Lord Haw-Haw Agonistes

|

Here's an interesting review of a new biography of William Joyce, the notorious Nazi-sympathizing Brit propagandist better known as Lord Haw-Haw. Those of us of Irish extraction (or, more precisely, embittered Irish extraction) will immediately recognize attentuated versions of Haw-Haw from any number of family gatherings, even when it's only Catholics in the room.

William Shirer is quoted on the roots of Joyce's derangement, a set of twinned revulsions that have poisoned all too much of European history:

I should say that he has two complexes which have landed him in his present notorious position. He has a titanic hatred for Jews and an equally titanic one for capitalists.

Whole thing here.

[Link via Arts & Letters Daily]

NEXT: Teapot Dome on the Tigris

Editor's Note: We invite comments and request that they be civil and on-topic. We do not moderate or assume any responsibility for comments, which are owned by the readers who post them. Comments do not represent the views of Reason.com or Reason Foundation. We reserve the right to delete any comment for any reason at any time. Report abuses.

  1. Sir Real,

    Can you seriously suggest that “capitalism” was to blame for the potato famine?

    Even if you could contort yourself to do so (and overlook all the other historic, political, facts that distorted commerce at the time) do you think modern capitalism would create a similar result?

  2. Antisemitism- bad-

    But with regard to Capitalists- Ireland was a net EXPORTER of food during the great potato famine. Watching millions of your countrymen starve to death while English Lords pursued “profit” would give most any culture a justifiable suspicion of capitalists.

  3. sir real,

    if you bothered to follow the link you could actually read the article in the Spectator and might realize that Mr. Joyce probably couldn’t care less for the fate of Catholic peasants during the Potato Famine. It’s rather unlikely that this particular aspect of history was the determining factor for his titanic hatred for capitalists.

  4. And if you read the article further, you’ll discover that there is absolutely no evidence to back up the assertion that he hated capitalists. He was a Conservative, a member of the Junior Imperialist League, and a brawling anti-IRA Orangeman who got slashed with a razor by, he assumes, “a Jewish Communist.” Other than the standard propaganda tactic of telling soldiers they’re spilling blood for war profiteers, I’m curious about what he did to earn such an appellation from Shirer. The absence of any evidence is especially noteworthy given the detail into which the review goes in demonstrating his anti-semitism.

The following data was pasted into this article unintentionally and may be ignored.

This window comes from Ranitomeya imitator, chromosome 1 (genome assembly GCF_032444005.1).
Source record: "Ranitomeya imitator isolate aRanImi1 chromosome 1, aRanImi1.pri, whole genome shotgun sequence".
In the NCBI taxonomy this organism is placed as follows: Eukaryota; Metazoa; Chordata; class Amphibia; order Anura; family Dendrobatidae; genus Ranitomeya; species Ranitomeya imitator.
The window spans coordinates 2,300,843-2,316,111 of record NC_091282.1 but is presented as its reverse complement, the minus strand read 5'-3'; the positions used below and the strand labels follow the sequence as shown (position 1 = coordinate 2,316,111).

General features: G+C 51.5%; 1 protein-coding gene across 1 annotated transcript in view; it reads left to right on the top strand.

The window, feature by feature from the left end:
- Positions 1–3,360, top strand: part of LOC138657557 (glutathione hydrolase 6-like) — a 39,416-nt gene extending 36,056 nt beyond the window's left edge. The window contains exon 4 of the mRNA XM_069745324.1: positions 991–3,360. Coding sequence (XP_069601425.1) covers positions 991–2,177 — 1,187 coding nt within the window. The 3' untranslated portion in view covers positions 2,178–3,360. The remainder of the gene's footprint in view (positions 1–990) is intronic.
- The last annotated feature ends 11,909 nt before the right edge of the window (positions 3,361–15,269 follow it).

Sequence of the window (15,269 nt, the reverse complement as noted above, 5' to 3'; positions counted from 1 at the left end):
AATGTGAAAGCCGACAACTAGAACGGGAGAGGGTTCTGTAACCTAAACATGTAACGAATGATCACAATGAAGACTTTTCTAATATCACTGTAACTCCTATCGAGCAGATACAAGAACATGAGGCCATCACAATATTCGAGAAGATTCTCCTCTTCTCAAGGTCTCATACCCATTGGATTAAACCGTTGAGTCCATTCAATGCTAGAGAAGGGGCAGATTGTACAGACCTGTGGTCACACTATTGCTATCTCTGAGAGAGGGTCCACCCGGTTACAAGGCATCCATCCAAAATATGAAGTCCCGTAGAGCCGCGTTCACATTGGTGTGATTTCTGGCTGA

Looks like an interesting read.

  5. KJ-

    If you would bother to read the WRITE-UP as well as the link, you will note Nick talking about anti-semitic and anti-capitalist sentiment in those of Irish Extraction. My post was on the (perfectly rational) reasons for anti-capitalist sentiment in Irish culture in particular.

    But thanks for your pointless, condescending remark.

  6. Sir Real,

    Get a grip. A tad defensive about this aren’t we?
    You dredge up two far fetched examples (hardly “concrete”…that’s your opinion)of what you percieve as the failures of capitalism, get questioned about it and then accuse me of “character assasination”?

    I admit capitalism isn’t perfect, so how does that create any “straw man” argument?

    If you weren’t attacking capitalism with the same argument I’ve seen thousands of times from the witless out there then I apologize for misunderstanding.

    I’m accusing you of being “mendacious”? Funny, I don’t see it. Ignorance? Yes. Arrogance? Yes. But I’m not suggesting you are lying, just mistaken about capitalism being the root of the “evil” you mention.

    Maybe you don’t “drink from anyone’s Koolaid” but maybe you should chill out, get a little less defensive and maybe your arguments will be more impressive.

  7. JAG-

    Are you being willfully ignorant of what I’m trying to say? We aren’t talking about historical fact, we are talking about historical PERCEPTION, and how that perception shapes Irish suspicion of capitalism even today.

    And while capitalism didn’t cause the pathogen that eradicated the potato crop, exporting food from a famine stricken country is the best example of the moral bankruptcy of the system available. Are you suggesting exporting food from a famine stricken nation DIDN’T exacerbate the suffering of the Irish people?

    And as for capitalism producing a similar result today- HELL YES.

    Orwell has a magnificant piece (I believe either “The Lion and the Unicorn”, or “Notes on Nationalism”) that points out how England (the largest net exporter of woolen goods in the world) didn’t have the wool to properly CLOTHE IT’S OWN SOLDIERS in WWII. The market seeks out highest profit, regardless of the ramifications of that. That’s what capitalism IS, and it doesn’t give a good god-damn how many people have to starve, contract cancer, or freeze to death in german trenches- as long as those costs are socialized, of course. (In cancer’s case, there’s even money to be made from curing it- why stop causing it?)

    Finally, given the current state of subsidies and tarriffs, and the shrinking right to organize around the world, attaching “modern” to capitalism looks like a distinction without a difference.

Please to post comments

Comments are closed.